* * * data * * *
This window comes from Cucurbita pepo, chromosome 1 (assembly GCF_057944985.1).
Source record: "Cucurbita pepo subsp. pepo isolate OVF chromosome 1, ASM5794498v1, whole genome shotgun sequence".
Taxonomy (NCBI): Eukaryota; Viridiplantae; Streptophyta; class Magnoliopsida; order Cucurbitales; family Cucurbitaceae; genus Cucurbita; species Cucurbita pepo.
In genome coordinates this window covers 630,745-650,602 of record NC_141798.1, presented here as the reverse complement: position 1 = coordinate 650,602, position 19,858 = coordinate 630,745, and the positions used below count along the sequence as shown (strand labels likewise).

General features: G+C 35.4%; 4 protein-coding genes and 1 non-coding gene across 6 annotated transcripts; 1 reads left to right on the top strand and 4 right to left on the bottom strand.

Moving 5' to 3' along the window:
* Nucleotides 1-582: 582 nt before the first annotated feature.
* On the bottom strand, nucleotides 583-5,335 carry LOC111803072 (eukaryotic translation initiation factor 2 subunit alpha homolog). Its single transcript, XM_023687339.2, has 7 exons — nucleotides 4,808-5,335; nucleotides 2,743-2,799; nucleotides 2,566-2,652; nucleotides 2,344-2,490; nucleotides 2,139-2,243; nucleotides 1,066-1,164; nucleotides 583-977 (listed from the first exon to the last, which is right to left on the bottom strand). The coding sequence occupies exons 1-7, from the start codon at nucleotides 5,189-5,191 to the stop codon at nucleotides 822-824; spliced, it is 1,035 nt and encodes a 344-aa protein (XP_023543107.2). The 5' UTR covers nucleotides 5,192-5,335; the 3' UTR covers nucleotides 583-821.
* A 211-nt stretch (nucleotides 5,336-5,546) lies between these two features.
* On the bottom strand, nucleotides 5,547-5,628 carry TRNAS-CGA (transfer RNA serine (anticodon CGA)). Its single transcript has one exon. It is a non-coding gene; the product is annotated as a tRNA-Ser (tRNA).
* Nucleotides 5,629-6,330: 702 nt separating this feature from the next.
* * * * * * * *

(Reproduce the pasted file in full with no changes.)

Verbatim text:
This window comes from Cucurbita pepo, chromosome 1 (assembly GCF_057944985.1).
Source record: "Cucurbita pepo subsp. pepo isolate OVF chromosome 1, ASM5794498v1, whole genome shotgun sequence".
Taxonomy (NCBI): Eukaryota; Viridiplantae; Streptophyta; class Magnoliopsida; order Cucurbitales; family Cucurbitaceae; genus Cucurbita; species Cucurbita pepo.
In genome coordinates this window covers 630,745-650,602 of record NC_141798.1, presented here as the reverse complement: position 1 = coordinate 650,602, position 19,858 = coordinate 630,745, and the positions used below count along the sequence as shown (strand labels likewise).

General features: G+C 35.4%; 4 protein-coding genes and 1 non-coding gene across 6 annotated transcripts; 1 reads left to right on the top strand and 4 right to left on the bottom strand.

Moving 5' to 3' along the window:
* Nucleotides 1-582: 582 nt before the first annotated feature.
* On the bottom strand, nucleotides 583-5,335 carry LOC111803072 (eukaryotic translation initiation factor 2 subunit alpha homolog). Its single transcript, XM_023687339.2, has 7 exons — nucleotides 4,808-5,335; nucleotides 2,743-2,799; nucleotides 2,566-2,652; nucleotides 2,344-2,490; nucleotides 2,139-2,243; nucleotides 1,066-1,164; nucleotides 583-977 (listed from the first exon to the last, which is right to left on the bottom strand). The coding sequence occupies exons 1-7, from the start codon at nucleotides 5,189-5,191 to the stop codon at nucleotides 822-824; spliced, it is 1,035 nt and encodes a 344-aa protein (XP_023543107.2). The 5' UTR covers nucleotides 5,192-5,335; the 3' UTR covers nucleotides 583-821.
* A 211-nt stretch (nucleotides 5,336-5,546) lies between these two features.
* On the bottom strand, nucleotides 5,547-5,628 carry TRNAS-CGA (transfer RNA serine (anticodon CGA)). Its single transcript has one exon. It is a non-coding gene; the product is annotated as a tRNA-Ser (tRNA).
* Nucleotides 5,629-6,330: 702 nt separating this feature from the next.